NASA has invited nine companies to bid on delivery services to the moon as part of its greater Moon to Mars mission.
The new commercial partners, announced Thursday at a Washington, D.C. press conference, will compete for Commercial Lunar Payload Services (CLPS) contracts that the space agency says could total $2.6 billion over the next 10 years.
Technical feasibility, price, and schedule will determine which companies are chosen to deliver science and technology payloads to the moon for NASA, with missions potentially flying as early as next year.
The list of nine partners includes major players and smaller startups. They are Astrobotic Technology, Inc. of Pittsburgh; Deep Space Systems and Lockheed Martin Space, both of Littleton, Colorado; Draper of Cambridge, Massachusetts; Firefly Aerospace, Inc. of Cedar Park, Texas; Intuitive Machines, LLC of Houston; Masten Space Systems, Inc. of Mojave, California; Moon Express of Cape Canaveral, Florida; and Orbit Beyond of Edison, New Jersey.
The initial payloads only need to weigh at least 22 pounds, Geek Wire reports, but NASA plans to eventually fly shipments as much as several tons for lunar development. The space program has also reportedly floated the idea of selling tourists tickets to space.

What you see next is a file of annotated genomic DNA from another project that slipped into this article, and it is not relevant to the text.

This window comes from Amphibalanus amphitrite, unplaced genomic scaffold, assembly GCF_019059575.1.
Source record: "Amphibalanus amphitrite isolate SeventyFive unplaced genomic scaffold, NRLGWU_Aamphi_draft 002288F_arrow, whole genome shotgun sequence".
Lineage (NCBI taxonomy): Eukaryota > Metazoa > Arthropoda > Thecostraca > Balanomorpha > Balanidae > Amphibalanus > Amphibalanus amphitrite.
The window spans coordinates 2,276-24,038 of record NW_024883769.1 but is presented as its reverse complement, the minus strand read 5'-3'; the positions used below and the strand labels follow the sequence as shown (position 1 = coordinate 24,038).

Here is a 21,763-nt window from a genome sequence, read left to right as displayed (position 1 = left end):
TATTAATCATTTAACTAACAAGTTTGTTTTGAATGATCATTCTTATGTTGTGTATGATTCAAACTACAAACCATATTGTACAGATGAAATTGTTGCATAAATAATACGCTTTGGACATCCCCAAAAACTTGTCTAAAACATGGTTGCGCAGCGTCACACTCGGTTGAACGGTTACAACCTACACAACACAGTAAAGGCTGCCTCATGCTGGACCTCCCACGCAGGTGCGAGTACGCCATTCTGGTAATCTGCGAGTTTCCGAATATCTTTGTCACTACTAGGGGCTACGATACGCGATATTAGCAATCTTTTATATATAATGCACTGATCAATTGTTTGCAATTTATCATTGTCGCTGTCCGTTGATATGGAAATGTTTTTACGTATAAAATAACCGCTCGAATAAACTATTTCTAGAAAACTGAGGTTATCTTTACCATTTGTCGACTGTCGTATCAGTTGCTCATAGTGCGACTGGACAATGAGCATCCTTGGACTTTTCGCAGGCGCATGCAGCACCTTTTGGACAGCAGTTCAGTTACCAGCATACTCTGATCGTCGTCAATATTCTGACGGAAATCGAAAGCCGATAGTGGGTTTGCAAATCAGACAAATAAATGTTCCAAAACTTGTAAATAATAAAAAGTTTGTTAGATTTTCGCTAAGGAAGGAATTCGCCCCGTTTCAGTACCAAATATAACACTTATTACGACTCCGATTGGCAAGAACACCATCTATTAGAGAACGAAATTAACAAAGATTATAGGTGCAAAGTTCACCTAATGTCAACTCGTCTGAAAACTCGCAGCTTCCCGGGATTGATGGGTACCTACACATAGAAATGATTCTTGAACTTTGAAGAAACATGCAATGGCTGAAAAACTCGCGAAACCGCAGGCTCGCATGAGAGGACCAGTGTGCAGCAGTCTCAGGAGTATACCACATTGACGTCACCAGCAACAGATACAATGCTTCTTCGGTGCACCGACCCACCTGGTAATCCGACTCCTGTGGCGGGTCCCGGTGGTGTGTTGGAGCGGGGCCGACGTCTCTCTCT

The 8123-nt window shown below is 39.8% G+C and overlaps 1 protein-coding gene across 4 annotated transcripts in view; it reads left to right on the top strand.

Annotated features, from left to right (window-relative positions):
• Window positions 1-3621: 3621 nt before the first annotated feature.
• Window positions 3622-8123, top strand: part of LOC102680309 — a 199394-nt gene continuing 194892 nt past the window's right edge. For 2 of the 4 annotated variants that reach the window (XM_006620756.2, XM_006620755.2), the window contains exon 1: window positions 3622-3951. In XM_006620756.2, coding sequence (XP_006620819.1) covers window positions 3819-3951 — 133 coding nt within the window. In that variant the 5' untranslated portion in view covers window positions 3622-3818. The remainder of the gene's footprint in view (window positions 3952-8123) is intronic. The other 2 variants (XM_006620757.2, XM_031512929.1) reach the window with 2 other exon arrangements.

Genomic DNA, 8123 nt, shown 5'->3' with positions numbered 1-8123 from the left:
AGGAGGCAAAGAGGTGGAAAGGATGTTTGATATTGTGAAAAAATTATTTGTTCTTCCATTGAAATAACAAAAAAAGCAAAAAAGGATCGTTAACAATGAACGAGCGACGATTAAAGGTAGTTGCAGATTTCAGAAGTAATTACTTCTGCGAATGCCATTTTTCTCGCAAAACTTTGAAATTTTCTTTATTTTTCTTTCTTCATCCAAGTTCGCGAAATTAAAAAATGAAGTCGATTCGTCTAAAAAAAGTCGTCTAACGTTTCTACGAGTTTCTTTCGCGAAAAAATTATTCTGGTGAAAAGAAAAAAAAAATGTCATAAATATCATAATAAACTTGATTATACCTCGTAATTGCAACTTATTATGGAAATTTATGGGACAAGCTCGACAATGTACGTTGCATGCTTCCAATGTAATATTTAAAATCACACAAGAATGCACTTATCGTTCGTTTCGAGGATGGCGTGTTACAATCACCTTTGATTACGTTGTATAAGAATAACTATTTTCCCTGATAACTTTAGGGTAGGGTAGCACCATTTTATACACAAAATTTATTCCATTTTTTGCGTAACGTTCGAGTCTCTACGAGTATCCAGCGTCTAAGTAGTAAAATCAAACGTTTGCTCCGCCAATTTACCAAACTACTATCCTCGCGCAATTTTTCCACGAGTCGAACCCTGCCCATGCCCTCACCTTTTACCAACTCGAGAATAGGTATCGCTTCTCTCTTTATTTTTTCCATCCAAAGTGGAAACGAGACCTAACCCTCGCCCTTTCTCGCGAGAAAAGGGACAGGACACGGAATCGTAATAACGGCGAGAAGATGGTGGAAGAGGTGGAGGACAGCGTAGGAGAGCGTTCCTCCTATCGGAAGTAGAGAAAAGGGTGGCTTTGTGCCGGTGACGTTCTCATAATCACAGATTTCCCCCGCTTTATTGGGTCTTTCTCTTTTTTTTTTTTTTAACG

In announcing the commercial partners, NASA Administrator Jim Bridenstine said the move “marks tangible progress in America’s return to the Moon’s surface to stay.”
“The innovation of America’s aerospace companies, wedded with our big goals in science and human exploration, are going to help us achieve amazing things on the Moon and feed forward to Mars,” he said in a statement.
NASA’s Moon to Mars program was launched in September, a result of President Donald Trump’s space policy directive instructing NASA to “lead an innovative and sustainable program of exploration with commercial and international partners to enable human expansion across the solar system and to bring back to Earth new knowledge and opportunities.”